Skin is our largest organ in the human body. It guards the underlying system of muscles, bones, ligaments, and our internal organs. Skin is also our first line of defense again the environment and has many important functions that keep us living. Functions include protection again pathogens, excessive water loss, insulation, temperature regulation, sensation and the production of vitamin D. Skin may seem like a last thought, we see it every day, it’s what you see in the mirror, you moisturize it and protect it from the sun, but what else? Why else do we have skin? A major function that skin provides is the ability to transplant and grow skin for reconstructive uses. Our bodies cannot last long without the skin’s protection. This post will dive deeper into skin reconstruction and the major uses for skin reconstruction.
Types of Skin Reconstruction
Skin Reconstruction is the use of skin for reconstruction; this includes skin grafting and tissue expansion used for the purpose of reconstruction. These procedures are all available through plastic surgery and are usually covered by health insurance as they are for reconstructive purposes and not cosmetic. Those who seek skin reconstruction are those who suffer from breast cancer or skin cancer reconstruction, severe burn wounds, hand injuries, bedsores, and treatment of diabetic ulcers.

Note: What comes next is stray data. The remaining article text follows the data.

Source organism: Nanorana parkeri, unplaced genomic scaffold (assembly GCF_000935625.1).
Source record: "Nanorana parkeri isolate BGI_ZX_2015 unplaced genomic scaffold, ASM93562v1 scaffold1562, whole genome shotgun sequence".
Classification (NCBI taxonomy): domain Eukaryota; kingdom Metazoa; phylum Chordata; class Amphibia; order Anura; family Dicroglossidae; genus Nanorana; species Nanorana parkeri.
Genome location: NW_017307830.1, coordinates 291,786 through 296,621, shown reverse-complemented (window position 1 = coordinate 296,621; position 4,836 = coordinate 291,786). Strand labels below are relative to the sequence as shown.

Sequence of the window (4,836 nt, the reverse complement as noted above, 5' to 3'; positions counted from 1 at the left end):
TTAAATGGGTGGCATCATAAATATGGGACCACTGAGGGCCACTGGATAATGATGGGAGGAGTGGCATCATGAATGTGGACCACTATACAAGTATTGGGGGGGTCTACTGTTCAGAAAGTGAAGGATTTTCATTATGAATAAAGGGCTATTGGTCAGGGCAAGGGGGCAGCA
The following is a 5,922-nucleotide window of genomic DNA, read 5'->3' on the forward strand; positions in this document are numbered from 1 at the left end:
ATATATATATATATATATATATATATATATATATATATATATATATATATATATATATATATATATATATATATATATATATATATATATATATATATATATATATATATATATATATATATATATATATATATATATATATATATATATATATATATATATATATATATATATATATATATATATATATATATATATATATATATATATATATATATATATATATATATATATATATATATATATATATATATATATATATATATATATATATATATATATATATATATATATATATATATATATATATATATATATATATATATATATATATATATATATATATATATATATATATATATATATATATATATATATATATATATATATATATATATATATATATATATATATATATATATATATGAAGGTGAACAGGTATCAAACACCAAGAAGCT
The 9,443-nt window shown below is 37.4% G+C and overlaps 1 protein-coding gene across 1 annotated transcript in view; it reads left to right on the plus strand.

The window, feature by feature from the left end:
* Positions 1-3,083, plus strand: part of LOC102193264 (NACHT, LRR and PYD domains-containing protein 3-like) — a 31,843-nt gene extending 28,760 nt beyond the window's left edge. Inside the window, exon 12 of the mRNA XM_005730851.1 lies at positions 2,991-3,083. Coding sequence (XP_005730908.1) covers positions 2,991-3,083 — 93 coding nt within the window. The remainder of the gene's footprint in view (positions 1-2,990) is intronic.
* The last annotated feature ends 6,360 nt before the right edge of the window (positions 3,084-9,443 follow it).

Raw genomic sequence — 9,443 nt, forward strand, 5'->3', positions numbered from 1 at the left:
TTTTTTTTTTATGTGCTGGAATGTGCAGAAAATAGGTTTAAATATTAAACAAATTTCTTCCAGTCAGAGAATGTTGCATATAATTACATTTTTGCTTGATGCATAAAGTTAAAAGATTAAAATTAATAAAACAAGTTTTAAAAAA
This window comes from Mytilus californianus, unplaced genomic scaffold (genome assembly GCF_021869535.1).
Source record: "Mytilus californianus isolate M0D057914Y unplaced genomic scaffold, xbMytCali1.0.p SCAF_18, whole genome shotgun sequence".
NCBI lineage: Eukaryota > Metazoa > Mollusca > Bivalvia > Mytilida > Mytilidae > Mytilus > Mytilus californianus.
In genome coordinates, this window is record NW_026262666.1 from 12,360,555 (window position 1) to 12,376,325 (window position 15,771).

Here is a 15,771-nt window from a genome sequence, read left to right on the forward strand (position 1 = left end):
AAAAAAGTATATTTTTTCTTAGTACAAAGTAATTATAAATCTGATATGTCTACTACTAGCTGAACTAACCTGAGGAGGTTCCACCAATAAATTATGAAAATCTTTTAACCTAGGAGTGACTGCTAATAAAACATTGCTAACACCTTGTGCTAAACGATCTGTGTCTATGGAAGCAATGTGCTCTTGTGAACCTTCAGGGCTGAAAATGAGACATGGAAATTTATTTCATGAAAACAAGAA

Skin grafts: Skin grafts are often used for burn patients, patients with extensive wounding, and extensive skin loss due to infections. The surgical removal of the damages skin is first required before the actual skin graft. The skin grafts serve two purposes for the patient, it reduces the course of treatment needed and it improves the function and appearance of the body which receives the skin graft. Skin grafts save thousands of lives every year but they are excruciatingly painful. While the pain of a severe burn is almost unimaginable so is the destruction it can cause. Large open wounds are highly susceptible to bacterial infections and if the body cannot regulate its temperature and hydration it will go into shock. This is why skin grafts are used and although very painful, they serve a greater purpose. There are two types of skin grafts: autografts and allografts. In all skin graft procedures, skin must be removed from site A then attached to the wounded area or site B. The most preferred source of skin for any skin grafting procedures is from the patient himself, this is called an autograft. The body’s immune system will ultimately try and reject foreign skin which is why sourcing from the patient himself is the best option for long-term treatment. In some cases, the patient may be too injured for the doctors to perform an autograft in which case doctors may place a temporary skin covering to slow down the chance of infection until the patient can regain strength for the autograft. The second skin graft procedure is called an allograft, skin that is sourced from another human or a cadaver. Allografts can last seven to ten days before the body will ultimately reject them. A similar graft, Xenografts, are temporary skin covering from animals (usually pigs) that can only last three to five days before they are rejected. Allografts and xenografts are primarily used to buy time for the patient. In most cases, they can provide enough protection to allow the skin to regenerate on its own. When autografts are necessary, there are three major types to choose from. Deciding on which autograft method to use is dependent on the amount and depth of the skin loss on the patient. A Split-thickness graft is used for the shallowest wounds, those that affect only the epidermis and part of the dermis. It is called a split-thickness graft because the doctor removes only a few layers of skin from the donor site. Similar to split-thickness grafts, full-thickness grafts require all three skin layers, the epidermis, dermis and hypodermis, to be removed from the donor site. Full-thickness grafts are often used in cases where the cosmetic appearance of the injured area is very important. Full-thickness grafts differ from split thickness as they include hair follicles, sweat glands and blood vessels that allow the graft to look more natural. They also heal much more quickly than a split-thickness graft and is also less painful. The third skin graft method is called a composite graft; this is used for wounds that include bone, tendon, cartilage and the loss of muscle. For a nose reconstruction, for example, the surgeon would be required to harvest a graft that includes supportive cartilage tissue along with the skin layers.